On Tuesday, November 30, 2021 Charlottesville City Council held a Special/Emergency Meeting for the purpose of discussing the withdrawal of appointed Interim City Manager Mark Woolley. Mr. Woolley had reached out to Mayor Nikuyah Walker on Sunday, November 21st to verbally inform her of his decision to withdrawal his application as Interim City Manager. After Tuesday’s closed session meeting, Council stated that they are considering entering into a contract with a firm for interim services; deputy City Managers Ashley Marshall and Sam Sanders will continue to perform enhanced duties for the City until an Interim City Manager is placed.

Creation of an Affordable Housing Plan

Endorsed by the Council in March 2021

Updating Charlottesville’s Comprehensive Plan

Adopted November 2021

Government turnover

There has been high turnover in the leadership in Charlottesville in recent years. More than five high-ranking officials have either been fired or resigned. City Councilor Michael Payne called it a “leadership crisis.”

Hiring a new Police Chief

On September 1, 2021, City Manager Chip Boyles fired Police Chief RaShall Brackney.

High-profile lawsuits

  • Lawsuit over Statues of Confederate generals: The lawsuit, Payne v. Charlottesville, involves two Confederate statues located in the downtown part of the city.
  • Suit against the recently adopted Comprehensive Plan.
  • Former Charlottesville Police Chief RaShall Brackney filed a complaint with the Equal Employment Opportunity Commission, claiming she faced discrimination based on race and sex.
  • Former Charlottesville City Manager Tarron Richardson has filed a federal lawsuit against City Council as well as Mayor Nikuyah Walker, councilor Heather Hill, City Attorney Lisa Robertson and former City Attorney and former Interim City Manager John Blair for allegedly violating the First Amendment.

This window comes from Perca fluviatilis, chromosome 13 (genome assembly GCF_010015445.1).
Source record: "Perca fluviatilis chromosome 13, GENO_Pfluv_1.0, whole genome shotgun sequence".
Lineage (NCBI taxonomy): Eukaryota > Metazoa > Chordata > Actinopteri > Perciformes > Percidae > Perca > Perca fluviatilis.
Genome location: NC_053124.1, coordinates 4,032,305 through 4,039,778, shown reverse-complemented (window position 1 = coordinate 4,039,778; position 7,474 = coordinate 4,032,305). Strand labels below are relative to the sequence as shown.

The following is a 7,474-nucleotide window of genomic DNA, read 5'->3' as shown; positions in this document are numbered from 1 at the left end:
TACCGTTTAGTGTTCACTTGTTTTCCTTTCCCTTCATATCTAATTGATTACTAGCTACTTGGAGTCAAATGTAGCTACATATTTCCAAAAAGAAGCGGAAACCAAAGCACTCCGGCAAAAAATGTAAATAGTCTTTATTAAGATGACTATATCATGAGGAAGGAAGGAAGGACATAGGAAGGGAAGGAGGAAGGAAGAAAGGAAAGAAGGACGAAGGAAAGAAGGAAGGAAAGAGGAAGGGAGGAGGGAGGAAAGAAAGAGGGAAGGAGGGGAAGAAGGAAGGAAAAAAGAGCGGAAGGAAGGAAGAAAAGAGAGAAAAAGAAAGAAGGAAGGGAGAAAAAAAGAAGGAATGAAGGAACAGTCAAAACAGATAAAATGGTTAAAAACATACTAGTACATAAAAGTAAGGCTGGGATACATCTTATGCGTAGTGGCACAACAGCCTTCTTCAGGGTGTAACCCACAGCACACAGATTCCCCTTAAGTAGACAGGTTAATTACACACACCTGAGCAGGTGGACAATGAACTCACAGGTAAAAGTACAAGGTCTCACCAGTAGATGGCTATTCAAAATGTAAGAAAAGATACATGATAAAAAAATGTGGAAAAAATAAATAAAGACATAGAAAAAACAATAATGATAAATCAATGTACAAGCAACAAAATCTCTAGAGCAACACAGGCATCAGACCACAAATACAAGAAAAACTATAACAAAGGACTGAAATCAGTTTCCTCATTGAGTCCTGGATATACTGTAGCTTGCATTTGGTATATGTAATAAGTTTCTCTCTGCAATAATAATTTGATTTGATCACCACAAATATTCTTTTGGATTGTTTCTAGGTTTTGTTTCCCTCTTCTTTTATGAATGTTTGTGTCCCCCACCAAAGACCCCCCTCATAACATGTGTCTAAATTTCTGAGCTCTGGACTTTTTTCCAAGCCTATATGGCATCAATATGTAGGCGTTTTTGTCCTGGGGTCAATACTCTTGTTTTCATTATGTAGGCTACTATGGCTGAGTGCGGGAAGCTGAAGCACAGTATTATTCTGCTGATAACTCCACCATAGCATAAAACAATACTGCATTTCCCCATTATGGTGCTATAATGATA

Tourism dollars

February 19, 2021: Charlottesville-Albemarle Convention and Visitors Bureau (CVACB) reported that transient occupancy tax revenue, which comes from people staying in area hotels, was drastically lower last year compared to previous years. Tourism normally creates more than $10 million during the summer and fall seasons. At the beginning of 2021, tourism dollars were behind by roughly $3 million. In 2018, 86 percent of business owners said they were seeing fewer tourists and 35 percent said they're seeing fewer local customers.

Belmont Bridge Replacement

Salaries & Compensations

$18,000 for councilors and $20,000 for the mayor. Charlottesville has one of the highest average salaries for council members in Virginia. State code sets salary limits for members of city councils based on population, ranging from $11,000 to $30,000. laws of the Commonwealth.

Fringe benefits

Medical and dental insurance coverage

In 2012, council voted to include themselves in the city’s employee medical and dental insurance coverage plans. Employees and councilors who already had medical insurance from another source were allowed to opt out of coverage and receive a $500 annual stipend paid over the course of the year. [12]

Council travel and spending